Tuesday, January 29, 2008

Steak and Ale Pie

Growing up I would occasionally eat a dish my parents called "pasty". It was a rather plain, but hearty dish. My grandma would bake them every time she came down from Wisconsin to visit the family. She'd make a large batch and freeze some so we could heat them up later. I was never a huge fan of the dish as I child, but as Grandma came over less and less I started to miss them.

Two summers ago I visited Europe for a couple weeks. We touched down in Glasgow and the first meal I had on Scottish soil was a "steak and ale pie" in Sterling. It was very similar to the pasty I grew up on and really hit the spot in the cold weather.

Last week I was brewing a Bohemian pilsner on the roof of my apartment. It took almost twice as long as usual due to the frigid 13F Oklahoma weather. My hoses were freezing, my propane burner was stalling, and my hands were comatose. Somewhere in the baltic madness of it all, I thought about how comforting a meat pie of some sort would be. So this weekend (just in time for the weather to dramatically warm up) I decided to try my hand at making one. I put my recipe together from numerous sources on the internet, along with some personal touches:


  • 1.5 lbs beef stew meat
  • 3 cloves garlic, minced
  • 2 cups peeled and cubed red potatoes (any potatoes will work)
  • 1 1/2 cups quartered fresh mushrooms
  • 2 onions, diced
  • 2 turnips
  • 8 oz carrots, chopped (I used a 16 oz bag of frozen carrots and peas)
  • 8 oz peas
  • 1 leek, chopped
spices and other:
  • 2 bottles of my winter porter (suggested substitute beers: any bitter, brown ale, porter, or stout. Common examples include Boddington's, Newcastle, Fuller's London Porter, and Guinness respectively)
  • powder mix for flaky pie crust
  • 1/2 teaspoon dried thyme
  • 1 1/2 teaspoons chopped fresh parsley
  • 2 tablespoons Worcestershire sauce
  • 2 tablespoons all-purpose flour
  • salt and pepper to taste
  • LARGE sauce pan (or a large skillet)
  • 9-inch pie plate
  1. Place the beef stew meat, onion, garlic, and ale in large saucepan/skillet. Simmer over low heat until the meat is browned, about 25 minutes.
  2. Preheat the oven to 400F.
  3. Season the beef with garlic, thyme, parsley, Worcestershire sauce, salt and pepper. Mix in the potatoes, mushrooms, turnips, carrots, and peas. Cover and simmer over medium heat until potatoes are just tender enough to pierce with a fork, ~15 minutes. Mix in the flour and stir.
  4. Mix the crust according to the directions on the box (follow the directions for a "double pie"). Fit one pie crust into the bottom and up the sides of a 9 inch pie plate. Spoon the hot beef mixture into the crust and top with the remaining pie crust. Cut slits in the top crust to vent steam and crimp the edges to seal them together (also: to make them look pretty).
  5. Bake in preheated oven until the crust is golden brown and gravy is bubbling for about 25-40 minutes.
I am very pleased with how the pie came out! I may use dough that's ready to go rather than a powder mix, as I'm not a very talented baker (as the pictures of my crust brilliantly display). If you don't enjoy the flavor of turnips and leeks, you should probably omit those. They are frequently used in English/Welsh/Scottish cuisine but are not incredibly common ingredients in the states. The recipe yielded a lot more filling than I suspected. I ended up with enough to make two pies. I filled a pie with half the filling and sealed the remnants for use in a future pie.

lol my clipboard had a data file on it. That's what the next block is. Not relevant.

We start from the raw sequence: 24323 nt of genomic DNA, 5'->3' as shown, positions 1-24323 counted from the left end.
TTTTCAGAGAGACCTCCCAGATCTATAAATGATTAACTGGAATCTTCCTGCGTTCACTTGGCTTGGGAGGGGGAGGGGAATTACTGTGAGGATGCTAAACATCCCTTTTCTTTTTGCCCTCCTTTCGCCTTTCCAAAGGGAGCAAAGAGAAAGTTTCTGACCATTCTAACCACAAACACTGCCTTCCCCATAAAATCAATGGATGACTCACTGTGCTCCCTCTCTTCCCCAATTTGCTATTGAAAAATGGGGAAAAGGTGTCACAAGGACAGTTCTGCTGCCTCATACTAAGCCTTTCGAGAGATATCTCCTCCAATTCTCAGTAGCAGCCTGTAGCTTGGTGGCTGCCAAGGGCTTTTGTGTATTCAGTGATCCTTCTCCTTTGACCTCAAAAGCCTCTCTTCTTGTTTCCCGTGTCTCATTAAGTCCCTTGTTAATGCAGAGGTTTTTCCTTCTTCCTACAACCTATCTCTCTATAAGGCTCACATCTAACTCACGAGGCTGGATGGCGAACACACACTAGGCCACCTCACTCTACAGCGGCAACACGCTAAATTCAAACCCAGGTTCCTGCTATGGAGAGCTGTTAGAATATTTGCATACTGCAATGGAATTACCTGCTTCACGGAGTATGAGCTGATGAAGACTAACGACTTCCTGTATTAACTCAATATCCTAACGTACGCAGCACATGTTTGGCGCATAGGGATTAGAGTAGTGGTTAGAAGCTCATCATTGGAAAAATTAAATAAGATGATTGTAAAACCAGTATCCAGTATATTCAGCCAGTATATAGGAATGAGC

The pie was paired with the same beer I cooked it with, and I recommend you do the same. Let the beer warm up just a tad so you can better appreciate the flavors in the ale, and what they add to the pie.

Friday, January 25, 2008

Utopias Killer?

Not Quite.

Beer megacorp Carlsberg just announced a 10.5% abv barley wine. The beer is priced at nearly $400 USD per ~12.9 ounce bottle, dethroning Sam Adams Utopias as the most expensive beer in production. It is designed to compete with premium wine and champagne. The brewmaster claims given the amount of barley and time taken to make the beer, it is "cheap".

A couple points here:
  • At 10.5% it is not even half as potent as Utopias
  • The claims of the beer being "cheap", are laughable. The ingredients in Utopias cost at LEAST 2.5 times as much as the ingredients in this beer (since it uses nearly that much more fermentable sugars, many of them coming from maple syrup which is very expensive to brew with) and it will only set you back a "paltry" $150.
  • This is an attempt to make beer more sophisticated, but it just comes off as cheap and silly to me. A product aimed squarely at people that want to say "I purchased a FABULOUS bottle of beer last night for $400, it's quite rare"

Source: Bloomberg

Monday, January 21, 2008

Homemade Beer Bread

Lately I have heard a lot of talk about "beer bread" mixes you can buy in the store. All you do is add a bottle of beer, mix, and bake. I received a mix for Christmas and the bread turned out pretty good. "How easy is it to make from scratch?", I thought.

The answer is: incredibly. I stumbled upon an amazing blog, written by a farm girl in MO. She gives a template for a beer bread recipe that goes like this:
  • 3 cups all-purpose flour
  • 1 tablespoon granulated sugar
  • 1 tsp salt
  • 1 tablespoon baking powder (crucial ingredient)
  • 12 oz beer of your choice
All you need to do is mix together the ingredients, spread in a bread loaf pan(grease first if you do not have a non-stick pan), bake at 375F for 45 minutes and you're done! You can make many variations of this recipe by adding various herbs, spices, and cheeses. Here is the recipe I concocted with help from the farm girl:
  • 3 cups un-bleached organic all-purpose flour
  • 1 tablespoon organic brown sugar
  • 1 tablespoon clover honey
  • 1 tablespoon baking powder
  • 12 oz home brewed juniper porter
  • 1 tsp oregano
  • 1 tsp rosemary
  • 1 tsp thyme
  • 2 tsp minced garlic
The bread turned out very good! Much better than the pre-made mixed I used the other week. I took it to a hombrew club meeting and there was none left by the end! An added benefit of making this bread is that your house/apartment/domicile will smell amazing!

Monday, January 14, 2008

Measuring alcohol in beer?

One of the most frequent questions I receive as a home-brewer is "so, how do you know how much alcohol is in it?" The method used to calculate the % alcohol by volume is deceptively simple and low tech.

An overview of how it works:
  1. Measure the amount of sugar dissolved in the wort before it begins fermenting. (A)